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Highly analytical, sarcastic and slightly offbeat, Evelyn is considered twice exceptional, shortened to 2E. This is a term coined by psychologists describing people who have shown themselves to be exceptional in certain ability, yet set back in other areas. She’s had a lifelong trend of being inclined to creative work like music, drawing, fashion, and performing arts, among other long-running interests of psychology and philosophy. However, there’s just one thing she’s not quite naturally skilled at: communicating and understanding emotions in words. The only way it comes somewhat easily is in less-than-typical ways. “When I’m allowed to express myself in creative ways, it provides an outlet to express how I feel, and how I want others to feel, that I cannot get from a conversation,” she explains. “It’s a way to be seen for what or who I really am.”


Evelyn Stevenson, working under the alias Vallee, is a 17-year-old girl born and raised in Smithers, BC. Evelyn began doing art in early childhood and became fond of painting and drawing during her elementary years. Becoming semi-professional in her teenage years, Evelyn took to social media and maintains a few different accounts on multiple platforms. Some of them have a decent following, and she’s become connected to artists, celebrities, and musicians that she looks up to. This gives her motivation to continue, having amassed recognition in only year two of sharing her art (and occasionally guitar clips) online. Playful, imaginative, and unique, Vallee’s art is casual yet complex. You can find Evelyn at @valleedesigns on Instagram.



Spectrum is a collection of pieces from late 2020-mid 2021. The real complexity of the art itself is woven together in a double meaning hidden behind one title. “For most of my life, I have been familiar with having some sort of mental health condition work against me,” she explains, “but it reached a point in 2020 where I was in a really low point. It was more complicated than I had previously thought, and I needed answers.” She’d been diagnosed with a couple odd conditions and disorders as a child, yet she never found them truly fitting. Evelyn went back again searching for an answer—only to be misdiagnosed, yet again, in late 2021 with a personality disorder. During the long and frustrating process of being re-evaluated by BC’s psychiatry board, she drew. “A lot of people ask if I take LSD to create my art. I don’t. During the point I was making some of these pieces, I was actually simultaneously hallucinating,” she explains, “so if you’re wondering how I came up with it all sober, I owe it to that.”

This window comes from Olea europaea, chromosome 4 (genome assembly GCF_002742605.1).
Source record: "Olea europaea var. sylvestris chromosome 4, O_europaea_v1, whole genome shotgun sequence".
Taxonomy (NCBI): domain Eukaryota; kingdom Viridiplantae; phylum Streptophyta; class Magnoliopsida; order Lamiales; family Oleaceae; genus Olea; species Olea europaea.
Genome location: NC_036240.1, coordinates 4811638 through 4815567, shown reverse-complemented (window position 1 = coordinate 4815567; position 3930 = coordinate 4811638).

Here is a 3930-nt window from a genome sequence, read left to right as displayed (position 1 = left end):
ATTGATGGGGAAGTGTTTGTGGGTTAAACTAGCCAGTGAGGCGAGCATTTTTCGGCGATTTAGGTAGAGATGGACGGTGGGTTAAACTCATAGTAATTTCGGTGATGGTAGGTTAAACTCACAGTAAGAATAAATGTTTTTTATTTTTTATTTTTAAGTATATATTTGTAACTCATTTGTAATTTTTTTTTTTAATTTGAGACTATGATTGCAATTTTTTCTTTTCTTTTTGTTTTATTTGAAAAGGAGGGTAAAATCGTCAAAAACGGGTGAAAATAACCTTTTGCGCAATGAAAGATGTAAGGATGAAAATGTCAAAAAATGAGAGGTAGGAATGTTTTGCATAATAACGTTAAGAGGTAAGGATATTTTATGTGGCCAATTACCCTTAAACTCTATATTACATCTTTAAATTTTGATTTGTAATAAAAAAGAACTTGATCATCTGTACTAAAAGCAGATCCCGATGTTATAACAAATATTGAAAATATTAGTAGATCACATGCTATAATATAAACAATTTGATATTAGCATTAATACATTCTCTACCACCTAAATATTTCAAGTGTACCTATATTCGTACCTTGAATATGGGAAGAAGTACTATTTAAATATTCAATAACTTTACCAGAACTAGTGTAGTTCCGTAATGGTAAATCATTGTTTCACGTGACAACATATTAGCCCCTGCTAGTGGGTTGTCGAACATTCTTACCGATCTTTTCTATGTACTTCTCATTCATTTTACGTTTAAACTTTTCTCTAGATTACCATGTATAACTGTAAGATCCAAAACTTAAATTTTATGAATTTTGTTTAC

Gradually, her condition started to stabilize, and her mood improved once more. In October of 2021, Dr. David Worling delivered a final diagnosis, one she’d been missing her entire sixteen years of life: autism. She says she owes a lot to Worling for this.

“I knew I had autism,” she says confidently, “but nobody really listened to me because they had a biased understanding of what autism really was. I was lucky to have a handful of mental health professionals, family, and friends on my side that encouraged me to go forward with this.” Spectrum’s double meaning is that it’s about being on the autism spectrum and having your voice unheard, while also showing a spectrum of emotion through art.

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